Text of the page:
Now, what exactly does WP do? Essentially, WP is (or will soon be) a database of all the wineries in the US coupled with a cool GPS feature that shows the wineries that are closest to wherever you are, ordering them from closest to farthest away and showing you how far you are from each of them. Alternatively, you can also browse or search the entire winery archive, that is broken down by State.

Either way, whenever you select a winery, WP shows you its address and gives you a few options, including taking you to the winery’s Web site, connecting to Google Maps so you can get driving directions from wherever you are to the winery with one click, or even call the winery directly from within the app.

Screenshot1Thanks to these two different modes, WP’s features come in handy whether you have a sudden urge to discover and visit a winery near you, regardless of where in the US you are, or you are planning a trip to a US wine region and want to chart your route based on where the various wineries of the area are located or their average rating. Pretty cool, and all at your fingertip.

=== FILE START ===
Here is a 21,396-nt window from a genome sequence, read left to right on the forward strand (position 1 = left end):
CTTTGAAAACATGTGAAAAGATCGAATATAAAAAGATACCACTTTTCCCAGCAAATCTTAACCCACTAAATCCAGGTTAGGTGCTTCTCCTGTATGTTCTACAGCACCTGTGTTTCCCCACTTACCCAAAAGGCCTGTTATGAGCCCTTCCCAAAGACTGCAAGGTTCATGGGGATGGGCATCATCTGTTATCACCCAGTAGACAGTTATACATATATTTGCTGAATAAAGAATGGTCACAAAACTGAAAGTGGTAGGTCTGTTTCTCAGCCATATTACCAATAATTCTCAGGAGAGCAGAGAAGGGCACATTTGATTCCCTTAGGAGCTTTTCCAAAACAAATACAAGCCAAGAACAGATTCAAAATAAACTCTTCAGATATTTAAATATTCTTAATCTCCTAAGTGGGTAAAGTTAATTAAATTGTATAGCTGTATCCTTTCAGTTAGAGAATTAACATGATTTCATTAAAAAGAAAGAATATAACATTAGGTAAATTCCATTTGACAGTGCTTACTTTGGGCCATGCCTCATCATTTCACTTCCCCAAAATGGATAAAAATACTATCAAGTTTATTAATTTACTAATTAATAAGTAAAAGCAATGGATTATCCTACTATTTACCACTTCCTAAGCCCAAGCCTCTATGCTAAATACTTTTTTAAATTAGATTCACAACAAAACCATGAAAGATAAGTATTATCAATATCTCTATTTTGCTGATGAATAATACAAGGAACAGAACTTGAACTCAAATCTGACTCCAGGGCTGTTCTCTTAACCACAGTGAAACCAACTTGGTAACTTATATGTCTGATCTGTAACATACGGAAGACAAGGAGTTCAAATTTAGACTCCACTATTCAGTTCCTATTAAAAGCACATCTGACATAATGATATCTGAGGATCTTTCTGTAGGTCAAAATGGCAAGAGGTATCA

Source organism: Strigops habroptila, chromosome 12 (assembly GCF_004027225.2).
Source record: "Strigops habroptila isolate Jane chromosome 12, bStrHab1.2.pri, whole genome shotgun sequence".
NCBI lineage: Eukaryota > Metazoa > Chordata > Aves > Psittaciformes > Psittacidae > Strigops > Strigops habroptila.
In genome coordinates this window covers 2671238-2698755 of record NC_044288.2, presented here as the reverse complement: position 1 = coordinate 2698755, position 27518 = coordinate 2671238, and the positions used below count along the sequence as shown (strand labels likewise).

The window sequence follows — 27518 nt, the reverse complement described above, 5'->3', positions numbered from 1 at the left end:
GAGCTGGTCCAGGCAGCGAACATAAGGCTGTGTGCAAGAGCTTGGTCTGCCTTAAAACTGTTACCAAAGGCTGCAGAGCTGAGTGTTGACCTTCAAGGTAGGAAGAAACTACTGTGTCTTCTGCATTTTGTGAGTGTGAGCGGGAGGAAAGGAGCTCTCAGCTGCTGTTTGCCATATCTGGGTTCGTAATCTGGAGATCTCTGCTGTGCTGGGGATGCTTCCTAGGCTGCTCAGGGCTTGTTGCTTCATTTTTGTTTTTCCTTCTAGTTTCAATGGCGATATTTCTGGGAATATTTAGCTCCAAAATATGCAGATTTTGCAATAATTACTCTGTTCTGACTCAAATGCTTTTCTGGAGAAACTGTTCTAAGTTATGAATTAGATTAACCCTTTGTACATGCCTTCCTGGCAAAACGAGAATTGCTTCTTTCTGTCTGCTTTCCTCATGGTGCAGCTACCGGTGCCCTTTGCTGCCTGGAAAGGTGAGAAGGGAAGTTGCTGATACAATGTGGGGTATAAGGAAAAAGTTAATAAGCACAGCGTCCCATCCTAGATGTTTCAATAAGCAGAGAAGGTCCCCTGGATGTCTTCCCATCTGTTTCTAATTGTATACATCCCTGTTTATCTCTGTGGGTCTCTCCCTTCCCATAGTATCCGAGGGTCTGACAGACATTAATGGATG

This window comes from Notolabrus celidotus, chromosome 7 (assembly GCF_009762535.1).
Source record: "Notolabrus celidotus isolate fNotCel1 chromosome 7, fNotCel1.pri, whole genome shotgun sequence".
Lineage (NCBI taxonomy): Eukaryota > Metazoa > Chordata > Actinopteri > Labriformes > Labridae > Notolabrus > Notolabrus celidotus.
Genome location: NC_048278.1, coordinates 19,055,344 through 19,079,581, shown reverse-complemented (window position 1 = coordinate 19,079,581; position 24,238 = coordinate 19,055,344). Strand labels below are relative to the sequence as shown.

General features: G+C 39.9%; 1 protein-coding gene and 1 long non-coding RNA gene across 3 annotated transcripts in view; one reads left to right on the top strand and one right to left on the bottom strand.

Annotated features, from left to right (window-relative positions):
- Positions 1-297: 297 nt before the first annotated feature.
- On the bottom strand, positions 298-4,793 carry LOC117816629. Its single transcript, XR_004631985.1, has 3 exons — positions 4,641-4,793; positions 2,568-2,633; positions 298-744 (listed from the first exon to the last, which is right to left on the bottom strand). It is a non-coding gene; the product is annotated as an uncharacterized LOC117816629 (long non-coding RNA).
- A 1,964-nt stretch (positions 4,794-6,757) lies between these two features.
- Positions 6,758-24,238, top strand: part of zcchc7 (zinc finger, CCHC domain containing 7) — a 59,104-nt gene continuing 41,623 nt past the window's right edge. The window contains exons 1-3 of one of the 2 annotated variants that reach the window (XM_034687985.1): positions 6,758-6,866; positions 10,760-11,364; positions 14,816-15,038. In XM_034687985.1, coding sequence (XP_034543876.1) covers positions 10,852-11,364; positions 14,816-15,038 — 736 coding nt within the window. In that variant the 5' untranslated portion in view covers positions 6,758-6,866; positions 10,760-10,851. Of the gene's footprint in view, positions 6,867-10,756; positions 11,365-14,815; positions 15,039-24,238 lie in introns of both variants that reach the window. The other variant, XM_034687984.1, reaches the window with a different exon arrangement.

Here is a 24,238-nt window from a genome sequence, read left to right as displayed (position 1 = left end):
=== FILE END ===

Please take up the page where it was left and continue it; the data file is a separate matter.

But there’s more. WP also a “passport” part that keeps track of the wineries that you visit, lets you rate them and take notes and even syncs with Facebook and Twitter so you can share your experience with other WP users. Neat idea.

And in case you are wondering how much downloading WP is going to set you back, well no sweat and click that download button as it is a free app!

Screenshot3Now, although WP is fully functioning and sleek looking, here are a few things to bear in mind:

1. The winery database is still a work in progress: to date, there’s almost 1000 wineries in 17 States, all on the East Coast so far (so, no California yet), that have been uploaded already, but they are quite obviously not all. Scott is working to add more and eventually map all 50 States out, but it is a huge task and it is going to take a while. Scott anticipates getting to 25 States by August.